If you want to know whether people in Washington state like or loathe Obamacare, you could just ask them which political party they prefer. That’s because 80 percent of Democrats surveyed approve of health-care reform while 80 percent of Republicans don’t, according to an Elway Poll of Washington voters. Independent voters are the wild card, with 41 percent in favor and 46 percent against the overhaul, formally known as the Affordable Care Act. The Elway survey of 406 Washington voters earlier this month asked about their personal experiences with health care and their opinion of the Affordable Care Act (ACA), which kicks into high gear Oct. 1 with the launch of insurance marketplaces called exchanges. Seattle Times, 9-21-13.
City of Tacoma to tell workers what they can wear
Tacoma officials are drafting City Hall’s version of “What Not to Wear,” which could debut next year. In: A shirt and tie, a city uniform or a sport coat for men. Out: Flip-flops, shorts and logo T-shirts. City Manager T.C. Broadnax announced the creation of a dress code at Tuesday’s City Council meeting, explaining that the city’s “business dress standards” will reflect attire “that is commensurate with the positions that we hold as public servants.” The standard for men could mean a clean uniform or a shirt and tie. City officials haven’t provided any examples of what the standards might be for women, except that they will be “pretty straightforward,” according to Joy St. Germain, the city’s human resources director. Tacoma News Tribune, 9-22-13.
Op-ed: New dams aren’t the way to address state’s water needs
While the Yakima Water Plan has good elements—improving Yakima River salmon passage and some wilderness protections — the costs are too high. The Yakima Water Plan proposes two new irrigation dams (Bumping Lake and Wymer) costing taxpayers billions and destroying places precious to people and wildlife. The Bumping Lake dam would drown magnificent ancient forests adjacent to the William O. Douglas Wilderness —comparable to the Olympic’s Hoh River Valley. The Wymer dam would drown sage grouse shrub-steppe habitat. How did we get to this point? Weren’t we just recently celebrating the removal of the Elwha dams? Chris Maykut, Brock Evans, and Estella Leopold, Everett Herald, 9-22-13.
Cruz vows bid to block budget bill if it funds Obamacare
Sen. Ted Cruz (R-TX) vowed Sunday he would seek to stop legislation to keep the government running unless President Obama agrees to defund the nation’s new healthcare law. The potential presidential contender has taken the lead in the Senate in a politically risky effort that has sparked divisions within the GOP. Although conservative and tea party groups have rallied to his cause, Cruz acknowledged Sunday he did not yet have enough GOP senators willing to launch a filibuster that could shut down the government. But he’s working on it. “I believe we should stand our ground,” Cruz said on “Fox News Sunday.” House Republicans have made stopping the Affordable Care Act their top priority before the healthcare law’s new online marketplaces open for business Oct. 1, the start of the new federal fiscal year. Los Angeles Times, 9-22-13.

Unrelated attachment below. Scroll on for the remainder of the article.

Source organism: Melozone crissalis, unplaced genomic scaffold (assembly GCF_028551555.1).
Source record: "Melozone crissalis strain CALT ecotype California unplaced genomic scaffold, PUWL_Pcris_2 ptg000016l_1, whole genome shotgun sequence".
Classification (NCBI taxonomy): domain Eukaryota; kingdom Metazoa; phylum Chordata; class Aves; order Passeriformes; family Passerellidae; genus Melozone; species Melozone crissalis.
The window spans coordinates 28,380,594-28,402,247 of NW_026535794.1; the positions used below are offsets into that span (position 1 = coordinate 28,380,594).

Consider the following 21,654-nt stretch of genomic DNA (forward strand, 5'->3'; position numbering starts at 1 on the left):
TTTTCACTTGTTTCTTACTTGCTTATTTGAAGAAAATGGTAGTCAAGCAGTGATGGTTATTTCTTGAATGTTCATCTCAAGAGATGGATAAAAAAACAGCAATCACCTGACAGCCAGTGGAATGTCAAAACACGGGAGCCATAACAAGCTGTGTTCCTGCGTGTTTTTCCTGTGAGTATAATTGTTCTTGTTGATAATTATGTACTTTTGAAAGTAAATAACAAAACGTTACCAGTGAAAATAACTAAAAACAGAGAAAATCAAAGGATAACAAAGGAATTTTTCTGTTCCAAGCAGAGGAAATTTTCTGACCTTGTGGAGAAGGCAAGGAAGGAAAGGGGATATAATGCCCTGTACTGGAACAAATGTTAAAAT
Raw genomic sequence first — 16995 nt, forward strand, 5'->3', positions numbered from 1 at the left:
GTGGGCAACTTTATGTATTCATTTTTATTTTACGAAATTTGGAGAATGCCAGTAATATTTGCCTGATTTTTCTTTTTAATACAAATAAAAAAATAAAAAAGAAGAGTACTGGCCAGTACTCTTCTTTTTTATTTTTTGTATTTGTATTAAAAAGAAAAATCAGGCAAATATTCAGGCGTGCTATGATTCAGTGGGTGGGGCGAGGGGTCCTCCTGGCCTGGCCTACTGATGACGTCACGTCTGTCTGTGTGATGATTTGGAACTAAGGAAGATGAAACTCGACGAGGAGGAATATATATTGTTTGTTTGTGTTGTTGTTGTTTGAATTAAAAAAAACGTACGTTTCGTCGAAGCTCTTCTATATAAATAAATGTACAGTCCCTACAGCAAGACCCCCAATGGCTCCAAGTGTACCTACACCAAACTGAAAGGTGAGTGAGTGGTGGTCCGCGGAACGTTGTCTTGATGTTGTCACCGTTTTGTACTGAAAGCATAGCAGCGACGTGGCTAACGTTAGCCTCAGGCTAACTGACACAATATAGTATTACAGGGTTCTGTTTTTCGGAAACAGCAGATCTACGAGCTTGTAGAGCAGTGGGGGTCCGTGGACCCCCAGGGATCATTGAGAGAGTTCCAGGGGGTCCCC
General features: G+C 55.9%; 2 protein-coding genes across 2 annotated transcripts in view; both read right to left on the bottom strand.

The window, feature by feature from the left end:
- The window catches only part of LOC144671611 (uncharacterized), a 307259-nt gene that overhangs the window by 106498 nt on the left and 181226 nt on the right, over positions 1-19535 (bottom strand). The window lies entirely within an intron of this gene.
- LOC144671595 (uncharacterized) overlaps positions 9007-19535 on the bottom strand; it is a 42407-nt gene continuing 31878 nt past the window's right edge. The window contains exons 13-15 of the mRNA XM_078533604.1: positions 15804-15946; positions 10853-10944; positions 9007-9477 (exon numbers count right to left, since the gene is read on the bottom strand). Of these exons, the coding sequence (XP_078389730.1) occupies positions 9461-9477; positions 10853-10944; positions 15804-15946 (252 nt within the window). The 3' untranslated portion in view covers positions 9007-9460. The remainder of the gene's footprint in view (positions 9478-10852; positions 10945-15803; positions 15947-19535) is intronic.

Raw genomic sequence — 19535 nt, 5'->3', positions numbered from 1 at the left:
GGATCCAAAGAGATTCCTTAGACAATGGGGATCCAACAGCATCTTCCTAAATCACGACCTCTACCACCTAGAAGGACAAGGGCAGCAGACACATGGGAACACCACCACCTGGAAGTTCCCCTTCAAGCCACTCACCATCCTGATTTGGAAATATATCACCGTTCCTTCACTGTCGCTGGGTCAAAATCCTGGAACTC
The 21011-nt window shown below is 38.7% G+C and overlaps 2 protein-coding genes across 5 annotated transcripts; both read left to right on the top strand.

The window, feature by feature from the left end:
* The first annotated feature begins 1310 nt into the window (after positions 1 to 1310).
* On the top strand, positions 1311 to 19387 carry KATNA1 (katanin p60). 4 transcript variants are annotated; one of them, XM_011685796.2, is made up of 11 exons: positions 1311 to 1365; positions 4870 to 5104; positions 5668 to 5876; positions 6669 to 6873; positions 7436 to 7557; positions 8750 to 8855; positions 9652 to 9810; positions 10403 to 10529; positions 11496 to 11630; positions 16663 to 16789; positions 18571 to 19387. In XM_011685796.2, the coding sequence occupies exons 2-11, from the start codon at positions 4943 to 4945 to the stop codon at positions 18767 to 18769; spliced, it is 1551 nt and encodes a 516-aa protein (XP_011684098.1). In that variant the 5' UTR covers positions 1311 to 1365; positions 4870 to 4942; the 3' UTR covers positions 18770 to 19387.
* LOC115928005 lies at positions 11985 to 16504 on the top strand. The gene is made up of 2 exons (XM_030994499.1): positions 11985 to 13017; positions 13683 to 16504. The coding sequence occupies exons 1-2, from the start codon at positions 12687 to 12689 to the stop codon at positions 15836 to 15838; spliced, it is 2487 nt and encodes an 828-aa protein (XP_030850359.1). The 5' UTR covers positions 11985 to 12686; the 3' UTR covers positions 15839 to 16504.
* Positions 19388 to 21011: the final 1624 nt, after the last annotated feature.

Poor White Cash: Republicans are so deluded that they’re engaged in class warfare against their own loyal voters.
The Republican Party is engaged in class warfare against poor and middle-class white Americans. It is a little-discussed fact but an ironic one worth noting, since those are the very same people who elect them. Last week, House Republicans passed a nutrition bill that eliminates $39 billion from the Supplemental Nutrition Assistance Program, previously known as food stamps. Nearly 47 million Americans currently rely on SNAP—roughly 15 percent of the population—and 17.6 million U.S. households are considered food insecure, which means they aren’t sure where their next meal will come from. According to the U.S. Department of Agriculture, nearly 17 million of these people are children, 5 million are seniors, and 300,000 are elderly veterans. And despite prevailing racial stereotypes, which first became mainstream during President Ronald Reagan’s tenure and his propagation of the myth of a “welfare queen” from the South Side of Chicago, the overwhelming majority of food stamp recipients are white. And curiously, many of them are Republicans. The Root, 9-21-13.
Prisons in peril: No quick fixes for Alabama
Alabama state officials know they must solve the massive overcrowding in the prison system, but they also know there is no immediate relief, and options are limited, with 75 percent of those incarcerated considered violent offenders. State officials, including Gov. Robert Bentley, Corrections Commissioner Kim Thomas, and state legislators, want to curb the growth of the state prison population, which is at almost twice its capacity. They want to halt the growth while increasing the staffing at the prisons, and they want to curb abuse by prison staff, after recent allegations of physical and sexual abuse at four facilities and the conviction of four former staffers in the beating death of a prisoner. Without serious efforts to remedy the problems, officials fear new lawsuits that may lead a federal judge to intervene in the system. Montgomery Advertiser, 9-22-13.
To Think About
The plot to kill Obamacare: Why it continues to drive many Republicans to madness, with little letup in sight
The Republican Party has voted unanimously against establishing the Affordable Care Act in the Senate and then in the House of Representatives, then voted some 40 times to repeal or cripple it; it has mounted a nearly successful campaign to nullify it through the courts and a failed presidential campaign that promised to repeal it; and it has used its control of state governments to block the law’s implementation across vast swaths of the country, at enormous economic cost to those states. Yet somehow, in the wake of all this, the party is consumed with the question Have we done enough to stop Obamacare? This peculiar subject of introspection reflects the deepening mix of terror and rage with which conservatives await the enrollment of millions of uninsured Americans beginning in October. Jonathan Chait, New York Magazine, 9-15-13.